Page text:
In early 2011 the Airborne Assault Museum staff of Jon Baker and Becks Skinner travelled to Aldershot, from Duxford. The visit was sparked by the fact that all the veterans talk about their experiences there when they visit us. In addition it helped familiarise us with the landmarks that are mentioned in the archives.
The Parachute Regiment and Airborne Forces had a long association with the town with Browning Barracks and Montgomery Lines housing the Parachute Regiment Battalions, Depot and Brigade in purpose built facilities from the 1960s. These are still in place and Browning Barracks still houses the Airborne Shop and a Medical unit. Denise, as ever, provided a friendly welcome and cup of tea in the Airborne Shop, before we headed across to the impressive Garrison Church.
The Church proved a poignant and fascinating place to visit with its heavy emphasis on The Parachute Regiment and Airborne Forces, all carefully cared for. Maj Mike McRitchie MC kindly showed us around the church and the main items commemorating The Parachute Regiment and Airborne Forces including the Rolls of Honour and panels recording all Airborne units located in the sides of the pews.
We then moved into the town and visited the Trafalgar Arms – otherwise known as the “The Traf”. The Traf is the last in a long line of Airborne Pubs in the town and is packed with photos, paintings, memorabilia and flags. Here we met our guide for the rest of the day, Tommy Simpson, who showed us around the sites of the town and we thank him for giving up his time to help us.
Tommy walked us up to Caesars Camp from where we had excellent views of the area and could still see the remains of the Airborne Forces presence in the area including all the training areas. We were glad we didn’t have to run up it carrying a Bergen and kit!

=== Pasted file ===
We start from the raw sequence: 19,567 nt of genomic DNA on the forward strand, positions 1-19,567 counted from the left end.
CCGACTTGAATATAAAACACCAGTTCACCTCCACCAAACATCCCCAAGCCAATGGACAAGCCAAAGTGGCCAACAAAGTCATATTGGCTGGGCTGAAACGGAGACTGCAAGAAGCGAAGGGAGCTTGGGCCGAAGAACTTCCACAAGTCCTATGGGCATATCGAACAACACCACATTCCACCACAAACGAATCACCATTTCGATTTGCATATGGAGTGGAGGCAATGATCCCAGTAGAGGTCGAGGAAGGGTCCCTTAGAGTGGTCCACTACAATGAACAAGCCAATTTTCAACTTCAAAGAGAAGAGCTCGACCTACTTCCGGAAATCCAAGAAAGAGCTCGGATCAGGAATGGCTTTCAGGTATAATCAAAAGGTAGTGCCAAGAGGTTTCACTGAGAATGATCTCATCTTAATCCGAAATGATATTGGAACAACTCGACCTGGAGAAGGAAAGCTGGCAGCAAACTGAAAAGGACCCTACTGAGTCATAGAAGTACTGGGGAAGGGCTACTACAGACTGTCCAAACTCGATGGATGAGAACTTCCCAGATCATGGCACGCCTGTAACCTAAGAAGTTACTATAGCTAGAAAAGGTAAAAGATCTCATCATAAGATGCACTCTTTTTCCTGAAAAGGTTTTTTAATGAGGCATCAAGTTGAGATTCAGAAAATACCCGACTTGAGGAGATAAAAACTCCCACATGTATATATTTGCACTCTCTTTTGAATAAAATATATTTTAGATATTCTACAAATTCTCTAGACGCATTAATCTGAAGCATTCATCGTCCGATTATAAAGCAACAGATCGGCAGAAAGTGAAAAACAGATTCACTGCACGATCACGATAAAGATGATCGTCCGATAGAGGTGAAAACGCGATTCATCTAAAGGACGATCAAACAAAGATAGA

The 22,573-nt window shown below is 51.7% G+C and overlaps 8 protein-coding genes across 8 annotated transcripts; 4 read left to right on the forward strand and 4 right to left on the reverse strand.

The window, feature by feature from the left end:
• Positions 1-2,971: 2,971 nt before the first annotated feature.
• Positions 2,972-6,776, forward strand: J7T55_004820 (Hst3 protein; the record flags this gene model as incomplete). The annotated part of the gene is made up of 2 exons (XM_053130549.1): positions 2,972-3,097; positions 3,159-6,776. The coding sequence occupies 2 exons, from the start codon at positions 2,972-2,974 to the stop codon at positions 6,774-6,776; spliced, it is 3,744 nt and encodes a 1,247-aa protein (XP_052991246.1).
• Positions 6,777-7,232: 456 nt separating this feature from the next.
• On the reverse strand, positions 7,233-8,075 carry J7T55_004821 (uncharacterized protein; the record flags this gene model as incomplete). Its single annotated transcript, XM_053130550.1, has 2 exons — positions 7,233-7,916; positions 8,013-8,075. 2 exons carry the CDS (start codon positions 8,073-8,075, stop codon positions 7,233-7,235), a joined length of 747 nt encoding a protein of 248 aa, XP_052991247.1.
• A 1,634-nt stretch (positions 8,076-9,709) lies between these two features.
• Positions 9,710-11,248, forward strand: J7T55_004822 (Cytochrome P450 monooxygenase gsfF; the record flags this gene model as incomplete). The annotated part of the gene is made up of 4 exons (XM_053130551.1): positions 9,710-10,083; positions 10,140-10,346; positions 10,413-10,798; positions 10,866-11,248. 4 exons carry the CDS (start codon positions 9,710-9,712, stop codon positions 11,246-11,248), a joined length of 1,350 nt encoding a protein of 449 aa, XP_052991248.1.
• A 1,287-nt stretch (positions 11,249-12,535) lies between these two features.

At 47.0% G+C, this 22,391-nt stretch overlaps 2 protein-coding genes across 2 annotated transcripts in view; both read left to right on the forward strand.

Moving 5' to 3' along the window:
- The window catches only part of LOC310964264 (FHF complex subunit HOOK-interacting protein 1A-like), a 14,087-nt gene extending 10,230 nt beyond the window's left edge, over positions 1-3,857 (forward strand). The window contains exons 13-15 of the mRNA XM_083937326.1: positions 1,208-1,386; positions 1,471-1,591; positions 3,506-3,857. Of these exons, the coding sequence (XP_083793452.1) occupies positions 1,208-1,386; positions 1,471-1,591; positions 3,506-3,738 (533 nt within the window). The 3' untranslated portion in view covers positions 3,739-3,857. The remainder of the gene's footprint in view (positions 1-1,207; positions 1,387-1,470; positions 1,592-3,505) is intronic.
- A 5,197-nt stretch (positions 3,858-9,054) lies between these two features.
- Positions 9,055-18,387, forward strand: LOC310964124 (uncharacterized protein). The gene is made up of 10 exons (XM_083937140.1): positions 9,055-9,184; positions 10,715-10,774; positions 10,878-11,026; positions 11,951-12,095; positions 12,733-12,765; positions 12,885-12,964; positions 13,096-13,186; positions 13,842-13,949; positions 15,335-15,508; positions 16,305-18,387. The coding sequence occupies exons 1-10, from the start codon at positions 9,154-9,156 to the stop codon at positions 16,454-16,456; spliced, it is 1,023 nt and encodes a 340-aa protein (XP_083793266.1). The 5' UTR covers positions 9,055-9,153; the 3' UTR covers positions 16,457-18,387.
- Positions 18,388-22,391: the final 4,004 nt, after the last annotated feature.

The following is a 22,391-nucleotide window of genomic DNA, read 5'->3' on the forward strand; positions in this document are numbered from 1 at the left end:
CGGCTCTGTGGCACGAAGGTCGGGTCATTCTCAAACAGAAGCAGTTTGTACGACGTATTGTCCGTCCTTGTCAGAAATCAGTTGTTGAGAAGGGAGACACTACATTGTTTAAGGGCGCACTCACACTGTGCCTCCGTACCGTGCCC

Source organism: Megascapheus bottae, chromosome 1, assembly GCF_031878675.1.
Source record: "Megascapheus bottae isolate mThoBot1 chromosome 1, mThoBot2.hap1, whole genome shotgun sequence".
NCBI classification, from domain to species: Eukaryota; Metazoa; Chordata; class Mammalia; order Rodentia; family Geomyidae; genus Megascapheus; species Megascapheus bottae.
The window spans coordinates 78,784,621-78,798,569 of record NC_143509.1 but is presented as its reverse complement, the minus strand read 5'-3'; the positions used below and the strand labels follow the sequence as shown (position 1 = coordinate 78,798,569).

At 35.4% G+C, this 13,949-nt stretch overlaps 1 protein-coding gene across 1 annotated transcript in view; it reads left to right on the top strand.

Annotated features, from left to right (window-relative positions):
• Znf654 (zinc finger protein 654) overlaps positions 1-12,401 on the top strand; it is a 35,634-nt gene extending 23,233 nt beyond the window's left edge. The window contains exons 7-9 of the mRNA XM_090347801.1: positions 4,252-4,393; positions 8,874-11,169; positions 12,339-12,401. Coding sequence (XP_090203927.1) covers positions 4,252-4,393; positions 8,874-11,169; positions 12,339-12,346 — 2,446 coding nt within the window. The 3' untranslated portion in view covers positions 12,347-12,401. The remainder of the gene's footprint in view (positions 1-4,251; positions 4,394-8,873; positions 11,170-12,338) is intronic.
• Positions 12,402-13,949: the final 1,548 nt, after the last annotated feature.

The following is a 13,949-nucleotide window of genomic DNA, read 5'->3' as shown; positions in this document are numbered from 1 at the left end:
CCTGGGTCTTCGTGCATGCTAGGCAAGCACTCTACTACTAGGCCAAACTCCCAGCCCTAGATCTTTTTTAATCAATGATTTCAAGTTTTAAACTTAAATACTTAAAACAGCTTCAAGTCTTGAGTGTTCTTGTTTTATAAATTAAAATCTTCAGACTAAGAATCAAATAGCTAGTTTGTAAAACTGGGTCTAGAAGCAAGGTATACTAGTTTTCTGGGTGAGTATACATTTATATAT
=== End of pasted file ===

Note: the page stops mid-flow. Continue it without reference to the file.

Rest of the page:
After a rapid descent we had a look at the site of where the Colours were first presented and just across the road the site of the prefabricated overflow accommodation, known as Pegasus Village – which is now home to a Military Driver Training Centre.
We then moved onto Montgomery Lines which is awaiting development and is now boarded up, but still provides echoes of its past. We paid our respects at the site of the 1972 bombing and it was interesting to note just how open the camp was back in those days.
We were most impressed with the logical layout of the camp and the various defined areas for specific Battalions, which provided quite a contrast with the present facilities at Colchester. The large number of Band blocks was also an eye opener given the reduction in Regimental Bands across the Army these days and gave some insight into its busy, bustling past.
We finished our tour in the Aldershot Military Cemetery where we spent some time viewing the graves of those who had fallen. The cemetery itself is lovingly well maintained and allowed for a moment of reflection remembering all of those who had served in the past.
We would love to hear from people who remember their time in Aldershot including the names and locations of all the Para and Airborne watering holes in the town, to help us record this most important part of Airborne history. Any images of the town, depot and barracks would be gratefully appreciated to cover the whole of the areas history from opening through to closure.